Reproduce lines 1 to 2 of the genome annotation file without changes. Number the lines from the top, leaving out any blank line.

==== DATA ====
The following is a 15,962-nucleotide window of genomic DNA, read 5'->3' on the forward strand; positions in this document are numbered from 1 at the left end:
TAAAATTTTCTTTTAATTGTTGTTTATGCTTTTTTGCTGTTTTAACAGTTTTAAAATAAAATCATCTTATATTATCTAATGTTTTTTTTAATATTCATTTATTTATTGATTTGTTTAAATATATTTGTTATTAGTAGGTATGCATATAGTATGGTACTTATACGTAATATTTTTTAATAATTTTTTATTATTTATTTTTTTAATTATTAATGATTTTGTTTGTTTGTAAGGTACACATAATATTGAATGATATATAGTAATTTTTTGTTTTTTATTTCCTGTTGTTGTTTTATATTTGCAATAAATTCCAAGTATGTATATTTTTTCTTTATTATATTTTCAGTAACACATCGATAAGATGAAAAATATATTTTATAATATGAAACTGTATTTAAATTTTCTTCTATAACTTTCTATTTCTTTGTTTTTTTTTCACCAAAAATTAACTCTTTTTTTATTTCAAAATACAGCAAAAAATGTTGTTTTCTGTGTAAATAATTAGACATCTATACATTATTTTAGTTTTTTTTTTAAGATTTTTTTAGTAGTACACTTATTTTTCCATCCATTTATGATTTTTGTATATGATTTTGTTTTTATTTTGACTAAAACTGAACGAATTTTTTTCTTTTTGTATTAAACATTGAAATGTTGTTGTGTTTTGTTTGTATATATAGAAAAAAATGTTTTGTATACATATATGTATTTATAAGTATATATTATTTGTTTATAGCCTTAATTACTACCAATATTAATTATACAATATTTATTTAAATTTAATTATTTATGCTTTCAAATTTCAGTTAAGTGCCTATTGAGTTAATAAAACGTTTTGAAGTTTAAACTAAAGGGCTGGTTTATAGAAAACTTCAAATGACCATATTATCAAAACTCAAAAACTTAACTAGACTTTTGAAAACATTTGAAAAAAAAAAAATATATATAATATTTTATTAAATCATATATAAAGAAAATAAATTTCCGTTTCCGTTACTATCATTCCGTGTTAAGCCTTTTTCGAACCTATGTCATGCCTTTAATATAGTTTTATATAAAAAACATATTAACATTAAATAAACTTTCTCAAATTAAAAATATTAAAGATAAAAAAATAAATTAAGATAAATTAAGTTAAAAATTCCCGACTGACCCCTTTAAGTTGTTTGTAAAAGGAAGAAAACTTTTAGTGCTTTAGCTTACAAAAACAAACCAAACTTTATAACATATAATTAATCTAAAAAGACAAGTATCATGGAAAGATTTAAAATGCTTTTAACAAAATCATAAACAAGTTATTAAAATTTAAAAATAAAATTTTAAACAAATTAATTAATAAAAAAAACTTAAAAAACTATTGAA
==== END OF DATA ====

The following is a 15,962-nucleotide window of genomic DNA, read 5'->3' on the forward strand; positions in this document are numbered from 1 at the left end:
TAAAATTTTCTTTTAATTGTTGTTTATGCTTTTTTGCTGTTTTAACAGTTTTAAAATAAAATCATCTTATATTATCTAATGTTTTTTTTAATATTCATTTATTTATTGATTTGTTTAAATATATTTGTTATTAGTAGGTATGCATATAGTATGGTACTTATACGTAATATTTTTTAATAATTTTTTATTATTTATTTTTTTAATTATTAATGATTTTGTTTGTTTGTAAGGTACACATAATATTGAATGATATATAGTAATTTTTTGTTTTTTATTTCCTGTTGTTGTTTTATATTTGCAATAAATTCCAAGTATGTATATTTTTTCTTTATTATATTTTCAGTAACACATCGATAAGATGAAAAATATATTTTATAATATGAAACTGTATTTAAATTTTCTTCTATAACTTTCTATTTCTTTGTTTTTTTTTCACCAAAAATTAACTCTTTTTTTATTTCAAAATACAGCAAAAAATGTTGTTTTCTGTGTAAATAATTAGACATCTATACATTATTTTAGTTTTTTTTTTAAGATTTTTTTAGTAGTACACTTATTTTTCCATCCATTTATGATTTTTGTATATGATTTTGTTTTTATTTTGACTAAAACTGAACGAATTTTTTTCTTTTTGTATTAAACATTGAAATGTTGTTGTGTTTTGTTTGTATATATAGAAAAAAATGTTTTGTATACATATATGTATTTATAAGTATATATTATTTGTTTATAGCCTTAATTACTACCAATATTAATTATACAATATTTATTTAAATTTAATTATTTATGCTTTCAAATTTCAGTTAAGTGCCTATTGAGTTAATAAAACGTTTTGAAGTTTAAACTAAAGGGCTGGTTTATAGAAAACTTCAAATGACCATATTATCAAAACTCAAAAACTTAACTAGACTTTTGAAAACATTTGAAAAAAAAAAAATATATATAATATTTTATTAAATCATATATAAAGAAAATAAATTTCCGTTTCCGTTACTATCATTCCGTGTTAAGCCTTTTTCGAACCTATGTCATGCCTTTAATATAGTTTTATATAAAAAACATATTAACATTAAATAAACTTTCTCAAATTAAAAATATTAAAGATAAAAAAATAAATTAAGATAAATTAAGTTAAAAATTCCCGACTGACCCCTTTAAGTTGTTTGTAAAAGGAAGAAAACTTTTAGTGCTTTAGCTTACAAAAACAAACCAAACTTTATAACATATAATTAATCTAAAAAGACAAGTATCATGGAAAGATTTAAAATGCTTTTAACAAAATCATAAACAAGTTATTAAAATTTAAAAATAAAATTTTAAACAAATTAATTAATAAAAAAAACTTAAAAAACTATTGAA